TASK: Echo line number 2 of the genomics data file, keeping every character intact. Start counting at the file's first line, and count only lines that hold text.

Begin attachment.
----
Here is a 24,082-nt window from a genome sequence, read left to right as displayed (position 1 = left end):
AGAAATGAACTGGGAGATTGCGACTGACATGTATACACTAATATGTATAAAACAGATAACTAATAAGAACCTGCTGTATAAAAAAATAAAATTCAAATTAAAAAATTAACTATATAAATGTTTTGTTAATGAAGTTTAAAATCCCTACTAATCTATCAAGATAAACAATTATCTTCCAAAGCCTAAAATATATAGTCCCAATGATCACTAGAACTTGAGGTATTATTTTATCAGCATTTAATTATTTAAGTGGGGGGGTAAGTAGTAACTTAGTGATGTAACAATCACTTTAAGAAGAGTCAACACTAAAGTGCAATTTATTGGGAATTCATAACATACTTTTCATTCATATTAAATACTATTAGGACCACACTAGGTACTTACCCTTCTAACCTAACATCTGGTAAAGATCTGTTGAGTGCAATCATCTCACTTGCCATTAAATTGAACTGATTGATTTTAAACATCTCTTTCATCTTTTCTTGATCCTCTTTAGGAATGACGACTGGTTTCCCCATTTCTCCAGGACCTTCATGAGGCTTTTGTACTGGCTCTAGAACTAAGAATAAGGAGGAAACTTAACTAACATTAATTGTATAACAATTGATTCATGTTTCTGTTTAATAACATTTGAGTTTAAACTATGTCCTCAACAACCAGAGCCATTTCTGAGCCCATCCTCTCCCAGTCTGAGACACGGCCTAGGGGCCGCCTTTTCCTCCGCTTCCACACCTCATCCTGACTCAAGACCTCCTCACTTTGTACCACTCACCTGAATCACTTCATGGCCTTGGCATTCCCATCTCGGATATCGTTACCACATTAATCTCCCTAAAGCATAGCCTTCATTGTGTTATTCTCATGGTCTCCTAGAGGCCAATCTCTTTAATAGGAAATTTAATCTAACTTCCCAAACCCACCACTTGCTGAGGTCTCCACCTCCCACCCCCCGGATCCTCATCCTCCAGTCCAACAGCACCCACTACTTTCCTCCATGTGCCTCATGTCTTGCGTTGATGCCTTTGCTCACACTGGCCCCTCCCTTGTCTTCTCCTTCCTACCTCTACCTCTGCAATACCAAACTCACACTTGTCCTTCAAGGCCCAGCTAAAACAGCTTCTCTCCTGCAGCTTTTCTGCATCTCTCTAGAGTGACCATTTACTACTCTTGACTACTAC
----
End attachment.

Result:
AGAAATGAACTGGGAGATTGCGACTGACATGTATACACTAATATGTATAAAACAGATAACTAATAAGAACCTGCTGTATAAAAAAATAAAATTCAAATTAAAAAATTAACTATATAAATGTTTTGTTAATGAAGTTTAAAATCCCTACTAATCTATCAAGATAAACAATTATCTTCCAAAGCCTAAAATATATAGTCCCAATGATCACTAGAACTTGAGGTATTATTTTATCAGCATTTAATTATTTAAGTGGGGGGGTAAGTAGTAACTTAGTGATGTAACAATCACTTTAAGAAGAGTCAACACTAAAGTGCAATTTATTGGGAATTCATAACATACTTTTCATTCATATTAAATACTATTAGGACCACACTAGGTACTTACCCTTCTAACCTAACATCTGGTAAAGATCTGTTGAGTGCAATCATCTCACTTGCCATTAAATTGAACTGATTGATTTTAAACATCTCTTTCATCTTTTCTTGATCCTCTTTAGGAATGACGACTGGTTTCCCCATTTCTCCAGGACCTTCATGAGGCTTTTGTACTGGCTCTAGAACTAAGAATAAGGAGGAAACTTAACTAACATTAATTGTATAACAATTGATTCATGTTTCTGTTTAATAACATTTGAGTTTAAACTATGTCCTCAACAACCAGAGCCATTTCTGAGCCCATCCTCTCCCAGTCTGAGACACGGCCTAGGGGCCGCCTTTTCCTCCGCTTCCACACCTCATCCTGACTCAAGACCTCCTCACTTTGTACCACTCACCTGAATCACTTCATGGCCTTGGCATTCCCATCTCGGATATCGTTACCACATTAATCTCCCTAAAGCATAGCCTTCATTGTGTTATTCTCATGGTCTCCTAGAGGCCAATCTCTTTAATAGGAAATTTAATCTAACTTCCCAAACCCACCACTTGCTGAGGTCTCCACCTCCCACCCCCCGGATCCTCATCCTCCAGTCCAACAGCACCCACTACTTTCCTCCATGTGCCTCATGTCTTGCGTTGATGCCTTTGCTCACACTGGCCCCTCCCTTGTCTTCTCCTTCCTACCTCTACCTCTGCAATACCAAACTCACACTTGTCCTTCAAGGCCCAGCTAAAACAGCTTCTCTCCTGCAGCTTTTCTGCATCTCTCTAGAGTGACCATTTACTACTCTTGACTACTAC